The bacillary dysentery ( synonym : Shigellosis , Shigellendysenterie , Shigellenruhr , bacillary dysentery , bacilläre dysentery ) is one of several Shigella induced TYPES Dysenterieerkrankung with diarrhea and tenesmus (tenesmus) mainly the large intestine attacks. Proof of the pathogen is notifiable in Germany and Switzerland; in Germany, suspicion of the disease may also be required. For the origin of the word "Ruhr" see dysentery .
The infection occurs mostly fecal-orally, especially via the oral ingestion of traces of urine or feces from infected hosts . Humans are the only reservoir hosts , the spreading takes place among other things by flies . In contrast to the similar Salmonella , Shigella are acid-stable, so they are not killed in the stomach .
- Group A, Shigella dysenteriae : tropics , subtropics , 10 serovariants, forms both an endotoxin and an ectotoxin ( Shiga toxin ), which leads to severe clinical pictures. The mortality is five to 15 percent.
- Shigella ambigua, Schmitz. B.kterium, also forms ectotoxins.
- Group B, Shigella flexneri: no exotoxin, distributed worldwide, i. A. milder form than in group A.
- Group C, Shigella boydii: Middle East and North Africa, rare, mild course.
- Group D, Shigella sonnei: Central Europe, v. a. in children, no exotoxin, mostly fleeting and harmless course ("summer diarrhea").
The pathogens are absorbed through the intestine and some of them are absorbed. The toxic pathogens in group A secrete endotoxins and ectotoxins which, in addition to general toxic damage, can also cause changes in the mucous membrane and ulceration. The more common non-toxic pathogen variants of groups B, C and D only produce endotoxins, although infections are generally easier.
The bacterial agitation has an incubation time of 2 to 7 days. A distinction is made between two forms, a toxic bacterial dysentery, which is similar to paratyphoid , and a lighter one, which is similar to infectious gastroenteritis .
The toxic bacterial dysentery is characterized by frequent bloody and slimy diarrhea , fever , loss of appetite , fatigue, abdominal pain / colic and violent tenesms . The great loss of fluids and electrolytes and the absorption of bacterial toxins are the greatest dangers that can lead to desiccosis , kidney failure , circulatory collapse , cramps and coma .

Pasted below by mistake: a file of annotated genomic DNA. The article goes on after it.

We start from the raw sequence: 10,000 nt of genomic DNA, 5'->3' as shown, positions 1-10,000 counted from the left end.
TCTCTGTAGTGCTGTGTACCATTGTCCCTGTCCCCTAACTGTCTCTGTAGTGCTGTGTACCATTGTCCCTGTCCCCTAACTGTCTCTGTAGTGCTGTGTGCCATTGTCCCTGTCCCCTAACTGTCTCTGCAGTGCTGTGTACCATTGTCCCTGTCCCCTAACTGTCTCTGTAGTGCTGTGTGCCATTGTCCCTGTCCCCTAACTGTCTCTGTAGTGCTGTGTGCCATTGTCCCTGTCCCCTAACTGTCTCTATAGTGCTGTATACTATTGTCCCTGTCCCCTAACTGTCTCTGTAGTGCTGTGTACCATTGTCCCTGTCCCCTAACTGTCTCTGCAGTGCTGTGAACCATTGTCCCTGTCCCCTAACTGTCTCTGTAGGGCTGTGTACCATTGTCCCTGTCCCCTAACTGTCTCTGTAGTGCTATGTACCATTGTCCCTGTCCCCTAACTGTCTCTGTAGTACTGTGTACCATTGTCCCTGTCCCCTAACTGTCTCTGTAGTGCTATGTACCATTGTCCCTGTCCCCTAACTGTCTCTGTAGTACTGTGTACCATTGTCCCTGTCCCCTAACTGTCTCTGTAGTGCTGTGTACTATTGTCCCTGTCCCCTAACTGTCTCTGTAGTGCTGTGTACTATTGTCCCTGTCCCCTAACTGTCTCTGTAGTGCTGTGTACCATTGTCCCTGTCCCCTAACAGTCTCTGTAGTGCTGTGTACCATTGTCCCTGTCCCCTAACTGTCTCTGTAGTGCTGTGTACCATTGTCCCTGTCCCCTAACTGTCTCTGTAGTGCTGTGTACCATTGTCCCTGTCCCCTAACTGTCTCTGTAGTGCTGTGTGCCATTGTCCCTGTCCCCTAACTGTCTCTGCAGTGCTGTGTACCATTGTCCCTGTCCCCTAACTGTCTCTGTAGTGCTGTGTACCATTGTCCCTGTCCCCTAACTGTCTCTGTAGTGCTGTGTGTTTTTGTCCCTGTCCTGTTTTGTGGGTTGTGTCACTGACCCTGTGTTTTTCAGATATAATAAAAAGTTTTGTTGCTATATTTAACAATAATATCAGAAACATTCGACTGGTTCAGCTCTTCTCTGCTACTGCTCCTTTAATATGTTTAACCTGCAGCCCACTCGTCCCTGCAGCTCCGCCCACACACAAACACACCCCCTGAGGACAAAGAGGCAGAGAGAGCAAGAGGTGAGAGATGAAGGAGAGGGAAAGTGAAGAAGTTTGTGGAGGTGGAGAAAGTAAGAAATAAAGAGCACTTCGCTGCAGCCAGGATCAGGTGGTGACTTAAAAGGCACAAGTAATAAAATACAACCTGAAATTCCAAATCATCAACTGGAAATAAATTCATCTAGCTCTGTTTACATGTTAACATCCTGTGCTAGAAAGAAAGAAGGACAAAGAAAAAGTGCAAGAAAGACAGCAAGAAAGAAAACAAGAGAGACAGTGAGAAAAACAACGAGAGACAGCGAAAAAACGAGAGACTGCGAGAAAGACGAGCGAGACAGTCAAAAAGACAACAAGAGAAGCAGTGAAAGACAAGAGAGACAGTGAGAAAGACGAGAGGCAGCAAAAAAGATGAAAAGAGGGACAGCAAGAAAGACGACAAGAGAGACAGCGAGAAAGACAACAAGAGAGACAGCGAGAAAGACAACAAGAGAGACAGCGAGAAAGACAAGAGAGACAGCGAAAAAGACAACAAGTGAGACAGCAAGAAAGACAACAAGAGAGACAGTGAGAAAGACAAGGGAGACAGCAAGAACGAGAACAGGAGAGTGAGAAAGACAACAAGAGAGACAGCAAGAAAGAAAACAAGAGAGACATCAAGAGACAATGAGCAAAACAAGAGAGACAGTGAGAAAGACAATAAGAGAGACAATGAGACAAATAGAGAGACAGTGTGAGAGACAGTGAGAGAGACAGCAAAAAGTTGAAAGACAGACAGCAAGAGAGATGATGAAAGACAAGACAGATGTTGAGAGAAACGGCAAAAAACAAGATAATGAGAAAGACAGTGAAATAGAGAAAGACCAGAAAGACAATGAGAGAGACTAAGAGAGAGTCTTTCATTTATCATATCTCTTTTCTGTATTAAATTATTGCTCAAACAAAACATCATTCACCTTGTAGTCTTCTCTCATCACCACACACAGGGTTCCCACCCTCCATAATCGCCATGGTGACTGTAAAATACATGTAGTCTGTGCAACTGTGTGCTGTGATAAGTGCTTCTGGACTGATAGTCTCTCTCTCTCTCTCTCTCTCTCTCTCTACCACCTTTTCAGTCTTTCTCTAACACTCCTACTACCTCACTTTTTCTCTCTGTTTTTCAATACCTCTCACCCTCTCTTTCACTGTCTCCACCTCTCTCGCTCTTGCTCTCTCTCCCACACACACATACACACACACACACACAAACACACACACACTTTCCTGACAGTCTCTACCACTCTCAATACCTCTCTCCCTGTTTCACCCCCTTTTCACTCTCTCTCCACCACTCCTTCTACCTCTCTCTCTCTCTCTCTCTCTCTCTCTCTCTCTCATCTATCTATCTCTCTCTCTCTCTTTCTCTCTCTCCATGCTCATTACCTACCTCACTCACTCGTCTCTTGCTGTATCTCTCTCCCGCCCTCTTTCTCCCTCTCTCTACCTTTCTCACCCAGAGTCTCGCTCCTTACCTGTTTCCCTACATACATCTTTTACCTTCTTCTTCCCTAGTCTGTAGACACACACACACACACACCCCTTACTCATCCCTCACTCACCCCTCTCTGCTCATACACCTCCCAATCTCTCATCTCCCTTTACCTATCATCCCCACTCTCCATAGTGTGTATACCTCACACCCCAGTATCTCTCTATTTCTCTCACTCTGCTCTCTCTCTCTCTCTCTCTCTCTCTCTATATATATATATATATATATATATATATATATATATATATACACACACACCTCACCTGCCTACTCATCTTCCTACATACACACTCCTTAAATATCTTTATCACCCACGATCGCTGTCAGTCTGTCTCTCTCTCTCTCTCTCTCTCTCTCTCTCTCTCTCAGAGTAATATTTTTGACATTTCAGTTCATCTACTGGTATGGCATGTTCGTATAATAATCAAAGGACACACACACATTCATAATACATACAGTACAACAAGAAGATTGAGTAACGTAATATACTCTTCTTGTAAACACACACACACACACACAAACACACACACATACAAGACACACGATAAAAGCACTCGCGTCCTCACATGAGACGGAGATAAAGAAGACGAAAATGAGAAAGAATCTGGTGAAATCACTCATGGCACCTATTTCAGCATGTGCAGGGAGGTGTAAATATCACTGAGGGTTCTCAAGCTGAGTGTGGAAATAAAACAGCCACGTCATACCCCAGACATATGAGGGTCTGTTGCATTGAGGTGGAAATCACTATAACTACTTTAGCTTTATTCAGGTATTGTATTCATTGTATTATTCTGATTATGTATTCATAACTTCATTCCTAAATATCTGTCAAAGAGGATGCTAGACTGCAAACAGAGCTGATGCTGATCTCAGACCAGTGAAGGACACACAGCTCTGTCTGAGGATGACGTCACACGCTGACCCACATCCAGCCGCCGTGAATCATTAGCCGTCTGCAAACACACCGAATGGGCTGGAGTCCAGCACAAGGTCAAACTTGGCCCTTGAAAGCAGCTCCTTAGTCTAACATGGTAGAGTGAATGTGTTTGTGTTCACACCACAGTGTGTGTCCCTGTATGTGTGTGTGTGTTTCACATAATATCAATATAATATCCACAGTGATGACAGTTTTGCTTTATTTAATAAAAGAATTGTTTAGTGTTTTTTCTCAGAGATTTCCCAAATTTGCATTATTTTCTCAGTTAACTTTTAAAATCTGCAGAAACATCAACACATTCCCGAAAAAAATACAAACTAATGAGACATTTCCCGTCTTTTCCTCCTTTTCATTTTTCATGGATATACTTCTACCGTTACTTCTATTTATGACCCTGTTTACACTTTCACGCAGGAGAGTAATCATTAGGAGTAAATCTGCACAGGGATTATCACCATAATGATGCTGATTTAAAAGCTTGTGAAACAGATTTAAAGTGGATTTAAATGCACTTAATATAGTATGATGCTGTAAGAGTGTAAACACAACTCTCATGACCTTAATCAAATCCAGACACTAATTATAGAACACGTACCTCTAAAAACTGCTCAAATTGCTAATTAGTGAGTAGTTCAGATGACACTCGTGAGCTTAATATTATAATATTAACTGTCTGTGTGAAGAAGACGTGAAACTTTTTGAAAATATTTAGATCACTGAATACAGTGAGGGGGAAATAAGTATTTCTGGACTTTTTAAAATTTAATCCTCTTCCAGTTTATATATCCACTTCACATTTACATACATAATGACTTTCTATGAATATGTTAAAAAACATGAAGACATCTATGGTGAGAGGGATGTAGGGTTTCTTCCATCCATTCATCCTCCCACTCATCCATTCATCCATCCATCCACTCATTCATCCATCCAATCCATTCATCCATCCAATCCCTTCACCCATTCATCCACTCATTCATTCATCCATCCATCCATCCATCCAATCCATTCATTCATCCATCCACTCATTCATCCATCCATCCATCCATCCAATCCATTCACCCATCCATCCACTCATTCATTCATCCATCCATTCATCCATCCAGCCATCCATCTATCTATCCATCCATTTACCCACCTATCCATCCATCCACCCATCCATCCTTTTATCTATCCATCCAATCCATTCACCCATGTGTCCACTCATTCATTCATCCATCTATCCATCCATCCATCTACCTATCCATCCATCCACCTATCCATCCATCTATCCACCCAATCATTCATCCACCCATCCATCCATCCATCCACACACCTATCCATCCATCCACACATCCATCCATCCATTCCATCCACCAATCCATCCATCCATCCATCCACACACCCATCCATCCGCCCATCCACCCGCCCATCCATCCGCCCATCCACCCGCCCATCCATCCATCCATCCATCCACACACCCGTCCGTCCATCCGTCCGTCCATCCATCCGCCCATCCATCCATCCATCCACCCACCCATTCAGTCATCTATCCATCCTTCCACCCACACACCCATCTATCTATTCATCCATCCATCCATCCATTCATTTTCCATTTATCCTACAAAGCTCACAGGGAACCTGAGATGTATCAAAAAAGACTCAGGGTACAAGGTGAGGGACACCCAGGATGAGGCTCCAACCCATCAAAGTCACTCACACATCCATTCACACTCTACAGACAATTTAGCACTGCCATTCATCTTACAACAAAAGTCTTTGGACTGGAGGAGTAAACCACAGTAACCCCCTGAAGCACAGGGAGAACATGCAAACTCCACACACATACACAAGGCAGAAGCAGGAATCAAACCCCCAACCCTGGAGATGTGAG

The milder form is associated with less toxic symptoms. The symptoms are fever, vomiting, tenesms and watery diarrhea with admixture of mucus and blood.
The consequence of the disease can be reactive arthritis (equestrian syndrome), which usually disappears spontaneously.
After surviving the illness, the person excretes pathogens for about four weeks. A survived shigellosis offers a certain immunity to pathogens of the same type.
Prevention and treatment
The therapy consists of improving the patient's immune system, replacing water and electrolytes (e.g. WHO drinking solution ) and intravenous antibiotics such as quinolone antibiotics or ampicillin . Since some Shigellae are multi-resistant due to R-plasmids , a possible correction of the antibiotics according to the antibiogram is necessary. In the case of cramp-like abdominal pain, the administration of an antispasmodic such as N-butylscopolamine can be useful.
In the lighter forms, the prognosis is relatively favorable; in the more severe forms, the mortality rate is 3–10%.
In Germany, bacterial dysentery (shigellosis) may be a notifiable disease (e.g. for employees in kitchens and restaurants) according to (1) sentence 1 number 2 of the Infection Protection Act . Namely, is notifiable
"2. the suspicion and illness of microbial food poisoning or acute infectious gastroenteritis if a) a person is affected who carries out an activity within the meaning of Section 42 (1), b) two or more similar illnesses occur in which an epidemic connection is likely or suspected, [...] "
You are then required to report by name in the event of suspicion and illness. In Germany, the direct or indirect detection of the pathogen Shigella sp. Specifically subject to reporting in accordance with the Infection Protection Act , provided the evidence indicates an acute infection.
In Switzerland, the positive and negative laboratory analysis results for Shigella spp. notifiable according to the Epidemics Act (EpG) in conjunction with the Epidemics Ordinance and of the EDI Ordinance on the reporting of observations of communicable diseases in humans .
- Willibald Pschyrembel : Pschyrembel. Clinical Dictionary . Edited by the publisher's dictionary editor under the direction of Helmut Hildebrandt. 261st edition. De Gruyter, Berlin 2007, ISBN 978-3-11-018534-8 .
- Karl Wurm, AM Walter: Infectious Diseases. In: Ludwig Heilmeyer (ed.): Textbook of internal medicine. Springer-Verlag, Berlin / Göttingen / Heidelberg 1955; 2nd edition, ibid. 1961, pp. 9-223, here: pp. 136-140 and 145.
- Shigellosis - information from the Robert Koch Institute
- National Reference Center for Shigella. Austrian Agency for Health and Food Safety, AGES for short, January 10, 2020(Austrian German).
- Shigellosis (bacterial dysentery). In: bag.admin.ch. Federal Office of Public Health, 23 August 2019(Swiss Standard German).
- Gerald T. Keusch, David WK Acheson: Shigella Infection. In: Lois J. Paradise, Mauro Bendinelli, Herman Friedman (Eds.): Enteric infections and immunity. Plenum Press, New York NY u. a. 1996, ISBN 0-306-45242-1 , pp. 79-100, doi : 10.1007 / 978-1-4899-0313-6_5 .
- Shigellosis. RKI advisor. In: rki.de. Robert Koch Institute, May 1, 2012, accessed on March 18, 2020 (reporting obligation according to IfSG).